Much of the discussion has also focused on whether insurers should be forced to cover anyone who applies, which is a requirement in only a handful of states. The industry is also pledging to address criticism that some insurers have inappropriately canceled policies, by proposing that decisions to rescind coverage be subject to third-party review.

“The health insurance is coming to grips with the fact that practices that are clearly driven by market forces are giving the industry a black eye,� said Paul B. Ginsburg, the president of the Center for Studying Health System Change, a Washington research group.

But the industry is also trying to have a greater say in any state changes that may be enacted. Many insurers chafe, for instance, over what they consider an overly regulated approach in Massachusetts, which has created an agency to oversee the market for individual insurers as part of a new law requiring everyone to buy coverage.

“This is advice to the states on how they can create functioning and viable marketplaces,� said George C. Halvorson, the chief executive of Kaiser Permanente, the California insurer, who chairs the trade group.

Insurance executives acknowledge that these proposals are only part of the changes necessary in health care. But they say the suggested steps are a way in which states and private insurers can work together to provide coverage in which insurers try to address shortcomings of the individual market.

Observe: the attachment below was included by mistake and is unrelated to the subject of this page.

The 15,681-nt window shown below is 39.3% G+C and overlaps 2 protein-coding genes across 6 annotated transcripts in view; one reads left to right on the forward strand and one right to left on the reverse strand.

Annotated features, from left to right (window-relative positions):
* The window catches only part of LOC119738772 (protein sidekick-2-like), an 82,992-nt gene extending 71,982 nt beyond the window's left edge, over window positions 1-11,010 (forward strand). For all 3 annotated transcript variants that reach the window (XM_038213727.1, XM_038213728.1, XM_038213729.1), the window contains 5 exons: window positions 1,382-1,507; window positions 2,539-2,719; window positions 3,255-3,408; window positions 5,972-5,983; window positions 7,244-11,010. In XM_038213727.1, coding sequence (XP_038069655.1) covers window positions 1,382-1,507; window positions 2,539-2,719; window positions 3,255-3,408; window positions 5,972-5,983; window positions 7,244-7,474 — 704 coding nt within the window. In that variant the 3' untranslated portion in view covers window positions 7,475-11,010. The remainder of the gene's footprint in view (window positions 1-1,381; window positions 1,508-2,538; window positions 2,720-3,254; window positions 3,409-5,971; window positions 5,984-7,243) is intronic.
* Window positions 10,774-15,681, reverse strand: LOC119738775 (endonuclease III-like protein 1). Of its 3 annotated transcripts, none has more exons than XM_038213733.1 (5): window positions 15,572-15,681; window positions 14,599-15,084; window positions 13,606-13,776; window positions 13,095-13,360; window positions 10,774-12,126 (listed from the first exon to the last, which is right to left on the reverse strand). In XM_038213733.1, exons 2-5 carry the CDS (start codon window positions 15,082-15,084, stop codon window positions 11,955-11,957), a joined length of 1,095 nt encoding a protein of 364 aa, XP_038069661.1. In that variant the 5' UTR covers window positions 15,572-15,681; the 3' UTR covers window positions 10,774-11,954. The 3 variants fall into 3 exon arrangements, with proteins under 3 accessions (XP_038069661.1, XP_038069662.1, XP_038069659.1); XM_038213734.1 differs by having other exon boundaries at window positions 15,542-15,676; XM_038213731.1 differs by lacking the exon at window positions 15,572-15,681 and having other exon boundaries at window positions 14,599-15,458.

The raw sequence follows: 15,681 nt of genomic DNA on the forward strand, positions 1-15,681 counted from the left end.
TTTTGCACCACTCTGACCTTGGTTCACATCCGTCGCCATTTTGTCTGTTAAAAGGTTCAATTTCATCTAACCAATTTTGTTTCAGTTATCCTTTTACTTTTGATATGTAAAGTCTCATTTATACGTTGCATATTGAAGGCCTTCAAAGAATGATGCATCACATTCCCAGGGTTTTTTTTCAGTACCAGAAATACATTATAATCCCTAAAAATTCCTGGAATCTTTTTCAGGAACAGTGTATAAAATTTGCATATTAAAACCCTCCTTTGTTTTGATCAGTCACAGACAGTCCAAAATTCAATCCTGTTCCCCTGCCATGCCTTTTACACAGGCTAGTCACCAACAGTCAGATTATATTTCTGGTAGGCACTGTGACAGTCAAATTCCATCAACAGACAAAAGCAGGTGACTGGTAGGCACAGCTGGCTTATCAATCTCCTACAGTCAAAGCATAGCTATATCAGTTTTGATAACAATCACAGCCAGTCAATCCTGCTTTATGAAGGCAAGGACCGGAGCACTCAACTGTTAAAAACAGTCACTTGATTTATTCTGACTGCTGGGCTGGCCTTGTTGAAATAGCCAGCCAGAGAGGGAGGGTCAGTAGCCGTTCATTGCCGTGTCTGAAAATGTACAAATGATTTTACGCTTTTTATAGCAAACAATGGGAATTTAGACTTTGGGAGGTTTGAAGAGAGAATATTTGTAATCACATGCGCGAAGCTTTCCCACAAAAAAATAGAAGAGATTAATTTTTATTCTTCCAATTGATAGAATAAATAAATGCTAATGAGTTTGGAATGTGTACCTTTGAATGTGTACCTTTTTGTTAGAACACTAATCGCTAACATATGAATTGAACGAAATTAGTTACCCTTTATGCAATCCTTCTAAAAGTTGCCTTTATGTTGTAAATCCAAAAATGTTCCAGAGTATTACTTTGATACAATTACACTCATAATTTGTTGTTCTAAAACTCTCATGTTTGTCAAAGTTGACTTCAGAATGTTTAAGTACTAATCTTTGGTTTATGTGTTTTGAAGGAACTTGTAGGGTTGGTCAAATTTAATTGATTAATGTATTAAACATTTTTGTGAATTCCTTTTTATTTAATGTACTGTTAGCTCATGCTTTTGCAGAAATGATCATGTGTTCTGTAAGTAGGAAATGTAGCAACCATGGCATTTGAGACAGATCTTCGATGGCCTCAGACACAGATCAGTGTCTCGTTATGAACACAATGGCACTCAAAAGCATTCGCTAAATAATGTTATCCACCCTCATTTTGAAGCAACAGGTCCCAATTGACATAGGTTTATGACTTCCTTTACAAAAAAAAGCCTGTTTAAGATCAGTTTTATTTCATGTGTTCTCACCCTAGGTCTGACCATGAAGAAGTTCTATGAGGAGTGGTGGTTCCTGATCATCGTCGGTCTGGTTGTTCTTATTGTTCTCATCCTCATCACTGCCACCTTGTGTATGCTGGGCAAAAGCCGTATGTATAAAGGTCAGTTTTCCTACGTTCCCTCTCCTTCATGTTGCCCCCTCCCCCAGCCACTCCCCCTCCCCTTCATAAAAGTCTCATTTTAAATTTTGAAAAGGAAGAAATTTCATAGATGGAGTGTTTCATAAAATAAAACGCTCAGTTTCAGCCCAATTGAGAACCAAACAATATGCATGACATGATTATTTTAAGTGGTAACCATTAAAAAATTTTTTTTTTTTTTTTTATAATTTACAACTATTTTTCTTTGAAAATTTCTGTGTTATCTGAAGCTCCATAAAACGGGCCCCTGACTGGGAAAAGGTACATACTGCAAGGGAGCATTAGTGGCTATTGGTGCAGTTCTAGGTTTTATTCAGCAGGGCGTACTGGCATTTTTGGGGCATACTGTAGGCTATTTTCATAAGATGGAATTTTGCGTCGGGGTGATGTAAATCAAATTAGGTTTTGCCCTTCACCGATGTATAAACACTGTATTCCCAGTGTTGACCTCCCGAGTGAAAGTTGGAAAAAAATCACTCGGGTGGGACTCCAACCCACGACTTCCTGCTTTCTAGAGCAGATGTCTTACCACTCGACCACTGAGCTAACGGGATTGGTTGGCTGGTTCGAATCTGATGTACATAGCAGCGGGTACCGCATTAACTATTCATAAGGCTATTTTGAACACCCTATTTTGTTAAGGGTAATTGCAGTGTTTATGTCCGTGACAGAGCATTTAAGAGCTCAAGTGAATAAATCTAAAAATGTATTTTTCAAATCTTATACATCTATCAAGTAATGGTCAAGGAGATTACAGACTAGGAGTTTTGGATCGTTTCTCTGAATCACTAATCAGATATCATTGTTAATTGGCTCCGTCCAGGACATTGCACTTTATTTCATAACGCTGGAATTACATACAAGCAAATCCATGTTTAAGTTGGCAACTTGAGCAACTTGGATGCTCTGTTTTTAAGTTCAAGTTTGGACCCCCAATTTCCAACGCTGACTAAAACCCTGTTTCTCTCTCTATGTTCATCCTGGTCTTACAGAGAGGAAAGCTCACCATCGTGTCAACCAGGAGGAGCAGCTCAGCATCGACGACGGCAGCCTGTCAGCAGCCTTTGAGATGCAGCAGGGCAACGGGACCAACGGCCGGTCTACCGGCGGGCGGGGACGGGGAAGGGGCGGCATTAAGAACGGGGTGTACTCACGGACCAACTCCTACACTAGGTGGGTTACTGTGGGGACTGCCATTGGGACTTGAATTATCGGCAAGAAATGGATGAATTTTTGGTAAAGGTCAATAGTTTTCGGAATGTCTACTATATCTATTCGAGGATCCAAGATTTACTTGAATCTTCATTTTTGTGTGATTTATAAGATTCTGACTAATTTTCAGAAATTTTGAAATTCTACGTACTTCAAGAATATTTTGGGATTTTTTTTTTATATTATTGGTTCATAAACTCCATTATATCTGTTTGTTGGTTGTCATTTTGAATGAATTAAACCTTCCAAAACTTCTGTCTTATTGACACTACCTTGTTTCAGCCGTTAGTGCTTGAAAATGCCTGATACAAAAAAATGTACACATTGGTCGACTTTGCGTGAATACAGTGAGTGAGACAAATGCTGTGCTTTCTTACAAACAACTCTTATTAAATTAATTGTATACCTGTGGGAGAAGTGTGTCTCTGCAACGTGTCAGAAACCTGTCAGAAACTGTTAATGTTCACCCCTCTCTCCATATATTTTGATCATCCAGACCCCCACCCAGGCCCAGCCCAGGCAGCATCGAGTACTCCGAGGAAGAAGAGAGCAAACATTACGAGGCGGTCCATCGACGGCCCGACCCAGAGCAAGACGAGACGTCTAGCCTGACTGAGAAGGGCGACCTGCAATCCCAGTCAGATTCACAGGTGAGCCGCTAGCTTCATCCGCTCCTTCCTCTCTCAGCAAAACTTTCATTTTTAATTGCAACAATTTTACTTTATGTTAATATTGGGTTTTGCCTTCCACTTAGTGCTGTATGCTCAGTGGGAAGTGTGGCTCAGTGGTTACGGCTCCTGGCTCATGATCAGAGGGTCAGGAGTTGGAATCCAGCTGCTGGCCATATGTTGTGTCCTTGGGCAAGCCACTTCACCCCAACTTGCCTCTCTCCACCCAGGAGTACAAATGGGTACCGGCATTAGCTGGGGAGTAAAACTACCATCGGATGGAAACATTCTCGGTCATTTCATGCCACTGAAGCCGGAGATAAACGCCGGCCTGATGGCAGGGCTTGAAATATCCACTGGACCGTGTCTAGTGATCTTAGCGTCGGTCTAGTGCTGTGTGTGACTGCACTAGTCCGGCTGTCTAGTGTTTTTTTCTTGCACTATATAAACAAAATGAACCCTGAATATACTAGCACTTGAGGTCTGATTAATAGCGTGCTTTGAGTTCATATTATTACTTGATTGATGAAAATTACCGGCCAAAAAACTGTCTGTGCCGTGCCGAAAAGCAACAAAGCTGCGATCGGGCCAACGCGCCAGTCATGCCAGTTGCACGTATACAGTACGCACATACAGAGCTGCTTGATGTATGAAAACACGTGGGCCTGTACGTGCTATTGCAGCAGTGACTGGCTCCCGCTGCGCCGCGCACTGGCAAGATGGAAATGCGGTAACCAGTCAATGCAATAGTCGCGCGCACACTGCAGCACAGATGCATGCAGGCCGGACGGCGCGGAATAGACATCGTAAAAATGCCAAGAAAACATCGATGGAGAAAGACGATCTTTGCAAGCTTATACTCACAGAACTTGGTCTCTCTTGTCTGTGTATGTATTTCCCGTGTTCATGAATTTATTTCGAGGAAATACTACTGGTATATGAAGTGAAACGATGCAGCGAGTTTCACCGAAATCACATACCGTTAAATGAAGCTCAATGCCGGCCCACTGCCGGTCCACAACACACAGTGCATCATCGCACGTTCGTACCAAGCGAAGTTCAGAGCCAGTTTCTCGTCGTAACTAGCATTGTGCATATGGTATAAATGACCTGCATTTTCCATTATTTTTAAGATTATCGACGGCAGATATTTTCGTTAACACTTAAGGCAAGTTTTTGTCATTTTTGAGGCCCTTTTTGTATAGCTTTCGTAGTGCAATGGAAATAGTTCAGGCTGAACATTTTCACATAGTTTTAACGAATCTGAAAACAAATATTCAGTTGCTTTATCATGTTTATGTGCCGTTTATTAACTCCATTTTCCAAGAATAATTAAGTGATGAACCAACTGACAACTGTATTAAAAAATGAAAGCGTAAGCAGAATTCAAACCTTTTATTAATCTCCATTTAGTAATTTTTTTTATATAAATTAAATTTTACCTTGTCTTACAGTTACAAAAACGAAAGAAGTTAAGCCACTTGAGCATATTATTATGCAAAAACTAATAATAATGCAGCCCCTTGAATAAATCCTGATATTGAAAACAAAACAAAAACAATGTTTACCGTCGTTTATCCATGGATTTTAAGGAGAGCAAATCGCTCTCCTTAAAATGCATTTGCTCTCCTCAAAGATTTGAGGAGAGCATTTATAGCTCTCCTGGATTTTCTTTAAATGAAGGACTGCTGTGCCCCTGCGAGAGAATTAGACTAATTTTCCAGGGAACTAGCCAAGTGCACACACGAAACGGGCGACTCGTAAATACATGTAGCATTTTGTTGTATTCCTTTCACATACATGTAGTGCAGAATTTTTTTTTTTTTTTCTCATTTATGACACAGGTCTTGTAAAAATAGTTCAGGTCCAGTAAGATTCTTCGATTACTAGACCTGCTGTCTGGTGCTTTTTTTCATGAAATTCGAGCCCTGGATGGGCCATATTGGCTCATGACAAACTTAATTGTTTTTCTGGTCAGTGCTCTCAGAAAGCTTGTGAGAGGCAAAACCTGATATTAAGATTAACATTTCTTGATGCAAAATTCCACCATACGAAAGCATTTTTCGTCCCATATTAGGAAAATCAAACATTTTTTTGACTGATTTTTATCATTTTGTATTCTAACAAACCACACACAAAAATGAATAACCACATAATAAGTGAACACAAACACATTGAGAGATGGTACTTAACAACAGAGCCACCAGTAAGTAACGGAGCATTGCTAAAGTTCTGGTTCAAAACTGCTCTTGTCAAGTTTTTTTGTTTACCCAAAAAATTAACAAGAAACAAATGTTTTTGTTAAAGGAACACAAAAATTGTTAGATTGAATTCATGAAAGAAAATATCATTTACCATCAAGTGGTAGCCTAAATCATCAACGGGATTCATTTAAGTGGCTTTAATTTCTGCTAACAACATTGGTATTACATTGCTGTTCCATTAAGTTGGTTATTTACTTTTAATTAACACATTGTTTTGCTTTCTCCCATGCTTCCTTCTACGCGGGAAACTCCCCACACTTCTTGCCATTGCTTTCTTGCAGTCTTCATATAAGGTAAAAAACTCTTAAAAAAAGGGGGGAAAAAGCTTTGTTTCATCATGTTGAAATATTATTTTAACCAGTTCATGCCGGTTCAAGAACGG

“This is a far-reaching proposal that responds to the concerns that people have appropriately raised,� said Jay M. Gellert, the chief executive officer of Health Net, a California insurer, another executive involved in the proposals.

As long as the group of people covered was large enough, private insurers could make the market work, he said. “If a state or the government is committed to universal participation, you can have a viable market and take all comers.�

How many people would be able to obtain coverage under these proposals was unknown. Currently, about 11 percent of all individuals who apply for coverage are not offered a policy after the insurers review their medical conditions, according to a new survey of the trade group’s members that is also to be released Wednesday. And nearly 30 percent of individuals who are in their 60s but too young for Medicare are denied coverage.